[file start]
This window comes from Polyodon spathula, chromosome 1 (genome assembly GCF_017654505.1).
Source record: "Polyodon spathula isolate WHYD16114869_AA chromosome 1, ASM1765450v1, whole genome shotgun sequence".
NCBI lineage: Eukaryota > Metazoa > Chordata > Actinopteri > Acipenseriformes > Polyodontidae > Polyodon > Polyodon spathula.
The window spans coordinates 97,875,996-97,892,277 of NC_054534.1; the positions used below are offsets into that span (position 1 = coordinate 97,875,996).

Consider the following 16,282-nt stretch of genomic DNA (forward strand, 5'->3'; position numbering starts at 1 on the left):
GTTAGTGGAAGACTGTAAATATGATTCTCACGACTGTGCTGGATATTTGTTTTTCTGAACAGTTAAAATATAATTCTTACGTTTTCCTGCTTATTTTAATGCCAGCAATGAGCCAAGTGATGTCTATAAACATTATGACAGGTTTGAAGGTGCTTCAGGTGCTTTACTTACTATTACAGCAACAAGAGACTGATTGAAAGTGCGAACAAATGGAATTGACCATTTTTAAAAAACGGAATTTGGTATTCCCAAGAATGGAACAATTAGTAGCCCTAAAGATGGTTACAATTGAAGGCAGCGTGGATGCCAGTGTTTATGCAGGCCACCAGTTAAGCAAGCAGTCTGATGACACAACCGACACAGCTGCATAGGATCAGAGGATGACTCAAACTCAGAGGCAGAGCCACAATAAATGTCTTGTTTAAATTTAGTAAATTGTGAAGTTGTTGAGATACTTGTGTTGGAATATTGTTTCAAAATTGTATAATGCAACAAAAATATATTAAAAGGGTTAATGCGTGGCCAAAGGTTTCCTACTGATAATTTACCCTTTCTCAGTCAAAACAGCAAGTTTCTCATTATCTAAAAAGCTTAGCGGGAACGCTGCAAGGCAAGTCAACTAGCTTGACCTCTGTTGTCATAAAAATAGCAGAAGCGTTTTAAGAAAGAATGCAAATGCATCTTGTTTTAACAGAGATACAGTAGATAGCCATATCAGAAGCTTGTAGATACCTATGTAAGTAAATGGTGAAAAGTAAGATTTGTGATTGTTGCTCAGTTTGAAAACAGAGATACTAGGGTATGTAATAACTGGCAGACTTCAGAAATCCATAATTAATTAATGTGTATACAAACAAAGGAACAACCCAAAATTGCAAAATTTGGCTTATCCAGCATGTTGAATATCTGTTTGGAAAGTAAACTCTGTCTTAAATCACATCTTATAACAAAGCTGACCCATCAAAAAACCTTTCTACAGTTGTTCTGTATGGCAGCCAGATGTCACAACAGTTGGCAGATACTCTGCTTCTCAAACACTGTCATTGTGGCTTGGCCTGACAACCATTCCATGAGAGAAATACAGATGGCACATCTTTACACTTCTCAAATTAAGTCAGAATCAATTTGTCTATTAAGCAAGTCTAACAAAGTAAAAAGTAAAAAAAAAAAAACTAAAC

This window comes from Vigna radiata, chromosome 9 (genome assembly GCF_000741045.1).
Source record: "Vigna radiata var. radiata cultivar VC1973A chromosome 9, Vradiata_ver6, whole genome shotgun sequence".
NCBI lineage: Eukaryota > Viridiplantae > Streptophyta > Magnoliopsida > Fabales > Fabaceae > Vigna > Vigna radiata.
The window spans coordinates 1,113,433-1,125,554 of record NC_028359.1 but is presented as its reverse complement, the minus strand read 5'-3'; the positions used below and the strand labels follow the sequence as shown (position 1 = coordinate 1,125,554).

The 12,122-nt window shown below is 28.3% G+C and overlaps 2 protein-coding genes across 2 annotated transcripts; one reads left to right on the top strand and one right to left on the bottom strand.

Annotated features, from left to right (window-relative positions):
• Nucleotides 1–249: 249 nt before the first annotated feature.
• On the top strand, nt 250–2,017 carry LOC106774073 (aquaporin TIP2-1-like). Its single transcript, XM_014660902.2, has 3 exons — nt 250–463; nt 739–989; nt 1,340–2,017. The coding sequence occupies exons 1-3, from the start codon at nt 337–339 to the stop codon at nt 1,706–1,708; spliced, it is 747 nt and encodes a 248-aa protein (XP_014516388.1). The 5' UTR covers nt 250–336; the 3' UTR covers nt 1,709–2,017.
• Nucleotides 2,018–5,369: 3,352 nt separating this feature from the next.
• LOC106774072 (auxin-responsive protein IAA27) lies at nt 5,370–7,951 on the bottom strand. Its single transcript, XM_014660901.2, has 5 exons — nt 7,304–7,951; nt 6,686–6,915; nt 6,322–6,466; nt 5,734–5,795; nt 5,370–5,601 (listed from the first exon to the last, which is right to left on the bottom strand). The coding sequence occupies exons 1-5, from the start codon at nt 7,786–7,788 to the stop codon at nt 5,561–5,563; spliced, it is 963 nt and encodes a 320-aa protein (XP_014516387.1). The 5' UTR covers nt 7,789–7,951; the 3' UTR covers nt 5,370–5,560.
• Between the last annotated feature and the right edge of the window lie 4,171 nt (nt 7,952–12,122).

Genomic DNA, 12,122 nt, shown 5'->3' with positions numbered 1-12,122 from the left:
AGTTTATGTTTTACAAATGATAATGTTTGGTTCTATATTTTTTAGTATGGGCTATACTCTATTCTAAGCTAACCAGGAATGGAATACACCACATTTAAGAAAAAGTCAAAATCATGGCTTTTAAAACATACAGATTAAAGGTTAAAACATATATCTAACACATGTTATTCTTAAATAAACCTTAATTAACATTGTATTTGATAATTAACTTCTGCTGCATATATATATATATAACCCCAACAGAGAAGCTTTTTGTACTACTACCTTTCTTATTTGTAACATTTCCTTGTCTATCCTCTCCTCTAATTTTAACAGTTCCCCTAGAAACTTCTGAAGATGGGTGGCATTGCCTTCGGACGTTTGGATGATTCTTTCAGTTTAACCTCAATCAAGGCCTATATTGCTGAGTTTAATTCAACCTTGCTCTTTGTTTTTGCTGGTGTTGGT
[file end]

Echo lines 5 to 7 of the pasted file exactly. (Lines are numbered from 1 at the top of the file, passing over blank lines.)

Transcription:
Consider the following 16,282-nt stretch of genomic DNA (forward strand, 5'->3'; position numbering starts at 1 on the left):
GTTAGTGGAAGACTGTAAATATGATTCTCACGACTGTGCTGGATATTTGTTTTTCTGAACAGTTAAAATATAATTCTTACGTTTTCCTGCTTATTTTAATGCCAGCAATGAGCCAAGTGATGTCTATAAACATTATGACAGGTTTGAAGGTGCTTCAGGTGCTTTACTTACTATTACAGCAACAAGAGACTGATTGAAAGTGCGAACAAATGGAATTGACCATTTTTAAAAAACGGAATTTGGTATTCCCAAGAATGGAACAATTAGTAGCCCTAAAGATGGTTACAATTGAAGGCAGCGTGGATGCCAGTGTTTATGCAGGCCACCAGTTAAGCAAGCAGTCTGATGACACAACCGACACAGCTGCATAGGATCAGAGGATGACTCAAACTCAGAGGCAGAGCCACAATAAATGTCTTGTTTAAATTTAGTAAATTGTGAAGTTGTTGAGATACTTGTGTTGGAATATTGTTTCAAAATTGTATAATGCAACAAAAATATATTAAAAGGGTTAATGCGTGGCCAAAGGTTTCCTACTGATAATTTACCCTTTCTCAGTCAAAACAGCAAGTTTCTCATTATCTAAAAAGCTTAGCGGGAACGCTGCAAGGCAAGTCAACTAGCTTGACCTCTGTTGTCATAAAAATAGCAGAAGCGTTTTAAGAAAGAATGCAAATGCATCTTGTTTTAACAGAGATACAGTAGATAGCCATATCAGAAGCTTGTAGATACCTATGTAAGTAAATGGTGAAAAGTAAGATTTGTGATTGTTGCTCAGTTTGAAAACAGAGATACTAGGGTATGTAATAACTGGCAGACTTCAGAAATCCATAATTAATTAATGTGTATACAAACAAAGGAACAACCCAAAATTGCAAAATTTGGCTTATCCAGCATGTTGAATATCTGTTTGGAAAGTAAACTCTGTCTTAAATCACATCTTATAACAAAGCTGACCCATCAAAAAACCTTTCTACAGTTGTTCTGTATGGCAGCCAGATGTCACAACAGTTGGCAGATACTCTGCTTCTCAAACACTGTCATTGTGGCTTGGCCTGACAACCATTCCATGAGAGAAATACAGATGGCACATCTTTACACTTCTCAAATTAAGTCAGAATCAATTTGTCTATTAAGCAAGTCTAACAAAGTAAAAAGTAAAAAAAAAAAAACTAAAC

This window comes from Vigna radiata, chromosome 9 (genome assembly GCF_000741045.1).